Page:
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September 30, 2004

Governor Blagojevich Calls for a State Panel to Investigate Work Related Death Rates in Illinois
Panel will focus on Hispanic and Day Laborer Agencies

CHICAGO – Today, Governor Rod Blagojevich proposed the creation of a special panel to investigate the high incidence of work related death rates among Hispanic workers. The number of fatal work injuries among Hispanic workers has steadily increased for the past decade.  Although injury and fatality rates are falling overall, far too many workers are being injured and killed on the job. “Workers and their families should expect that their loved ones return home safely after a hard day of work,” Governor Blagojevich said.  “That's why I am naming a panel that will provide recommendations to insure that here in Illinois, we are doing absolutely everything possible to protect our workers.”   The Governor's panel will identify and develop best practices for reaching Hispanic workers, and will also recommend training and legislative changes to strengthen worker protections.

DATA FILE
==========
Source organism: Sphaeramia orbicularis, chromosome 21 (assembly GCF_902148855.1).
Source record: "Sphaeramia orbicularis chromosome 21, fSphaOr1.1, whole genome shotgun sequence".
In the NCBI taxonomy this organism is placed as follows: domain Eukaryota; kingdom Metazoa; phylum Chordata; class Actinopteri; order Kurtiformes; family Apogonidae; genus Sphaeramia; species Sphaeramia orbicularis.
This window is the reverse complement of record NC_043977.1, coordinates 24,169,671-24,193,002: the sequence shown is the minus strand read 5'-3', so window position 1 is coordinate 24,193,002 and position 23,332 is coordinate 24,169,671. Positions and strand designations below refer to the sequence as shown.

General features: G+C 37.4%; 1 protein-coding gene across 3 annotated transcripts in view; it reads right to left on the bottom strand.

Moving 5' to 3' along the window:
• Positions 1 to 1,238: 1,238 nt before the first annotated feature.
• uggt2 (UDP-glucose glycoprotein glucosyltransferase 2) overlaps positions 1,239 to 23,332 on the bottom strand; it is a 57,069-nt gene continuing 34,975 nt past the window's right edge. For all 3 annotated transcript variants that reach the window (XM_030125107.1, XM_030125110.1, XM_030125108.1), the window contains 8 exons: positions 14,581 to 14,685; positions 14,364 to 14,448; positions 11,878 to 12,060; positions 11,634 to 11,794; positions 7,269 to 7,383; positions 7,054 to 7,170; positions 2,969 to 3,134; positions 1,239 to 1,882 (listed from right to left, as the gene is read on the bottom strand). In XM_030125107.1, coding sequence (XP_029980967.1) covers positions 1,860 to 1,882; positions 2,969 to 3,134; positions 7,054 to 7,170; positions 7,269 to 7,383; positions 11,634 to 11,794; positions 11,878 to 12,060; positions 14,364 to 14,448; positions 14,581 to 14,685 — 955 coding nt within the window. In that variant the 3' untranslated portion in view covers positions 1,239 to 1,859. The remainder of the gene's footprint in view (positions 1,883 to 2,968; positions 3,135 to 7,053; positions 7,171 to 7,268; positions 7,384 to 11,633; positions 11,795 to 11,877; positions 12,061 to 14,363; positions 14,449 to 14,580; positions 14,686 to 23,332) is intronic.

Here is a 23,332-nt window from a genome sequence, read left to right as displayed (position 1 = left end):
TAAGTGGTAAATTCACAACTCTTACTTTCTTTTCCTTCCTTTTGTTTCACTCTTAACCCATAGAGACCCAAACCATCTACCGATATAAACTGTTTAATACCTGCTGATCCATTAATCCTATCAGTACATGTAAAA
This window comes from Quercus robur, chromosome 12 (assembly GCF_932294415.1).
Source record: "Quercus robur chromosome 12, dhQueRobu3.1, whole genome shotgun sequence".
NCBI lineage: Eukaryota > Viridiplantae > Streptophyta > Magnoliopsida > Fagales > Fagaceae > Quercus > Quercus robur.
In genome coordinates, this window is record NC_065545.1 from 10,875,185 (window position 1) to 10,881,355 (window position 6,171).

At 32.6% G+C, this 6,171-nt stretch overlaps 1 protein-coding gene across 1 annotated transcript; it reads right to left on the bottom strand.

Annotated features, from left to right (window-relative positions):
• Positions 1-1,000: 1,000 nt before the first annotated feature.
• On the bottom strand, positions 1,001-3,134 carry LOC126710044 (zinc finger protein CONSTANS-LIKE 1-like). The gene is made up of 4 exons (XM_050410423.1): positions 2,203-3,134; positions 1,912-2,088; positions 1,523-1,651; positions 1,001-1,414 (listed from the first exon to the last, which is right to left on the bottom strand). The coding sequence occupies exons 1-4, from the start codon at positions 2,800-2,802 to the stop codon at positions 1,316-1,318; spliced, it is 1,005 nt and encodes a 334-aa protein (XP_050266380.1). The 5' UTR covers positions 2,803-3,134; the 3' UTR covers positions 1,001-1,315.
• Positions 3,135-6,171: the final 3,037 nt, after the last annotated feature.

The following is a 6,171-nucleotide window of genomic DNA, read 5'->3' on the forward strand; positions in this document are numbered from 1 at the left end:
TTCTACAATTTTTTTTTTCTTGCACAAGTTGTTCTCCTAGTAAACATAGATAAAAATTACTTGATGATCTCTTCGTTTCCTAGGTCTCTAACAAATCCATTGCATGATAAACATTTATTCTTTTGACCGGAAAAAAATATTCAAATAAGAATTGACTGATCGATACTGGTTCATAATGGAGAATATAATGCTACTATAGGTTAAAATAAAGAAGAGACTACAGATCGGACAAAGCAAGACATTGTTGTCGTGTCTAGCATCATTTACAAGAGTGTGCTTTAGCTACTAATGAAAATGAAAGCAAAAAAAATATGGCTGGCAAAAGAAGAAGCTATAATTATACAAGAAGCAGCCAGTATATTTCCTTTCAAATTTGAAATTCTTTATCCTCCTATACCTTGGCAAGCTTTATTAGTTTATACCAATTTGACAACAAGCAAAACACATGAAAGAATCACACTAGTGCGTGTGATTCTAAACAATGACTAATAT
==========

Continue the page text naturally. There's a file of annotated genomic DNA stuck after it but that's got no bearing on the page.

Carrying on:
According to the U.S. Bureau of Labor Statistics, the number of Hispanic deaths has increased each year for the past decade.  The number of fatalities among Hispanic workers has increased significantly in the transportation, construction, agriculture, retail and the service industries.  Day laborers and immigrant workers are issues of special concern and the panel will pay special attention to their needs. 
Some of the reasons why Latino deaths in the work place are so high include:
  • Immigrant workers occupy dangerous jobs.
  • Immigrant workers often do not receive proper safety training.
  • Safety information and safety training is often not provided in Spanish.
  • Immigrant workers are frequently not educated about their rights to a safe workplace, and often did not have those rights in their country.
  • Immigrant workers are afraid to complain because they will be fired (and/or deported) since they often do not have the protection of a union.
  • There is inadequate enforcement, and a need for OSHA to increase Spanish speaking enforcement personnel.
The Hispanic population in Illinois has increased by 69% and according to the U.S. Hispanic Leadership Institute the Hispanic population in 2002 numbers 1,681,402. 
The Governor expects to announce the panel comprised of legal and health and safety experts, labor, business, and community advocates.  The Governor plans to take action based upon their findings.  The members of the panel will be named within two weeks.


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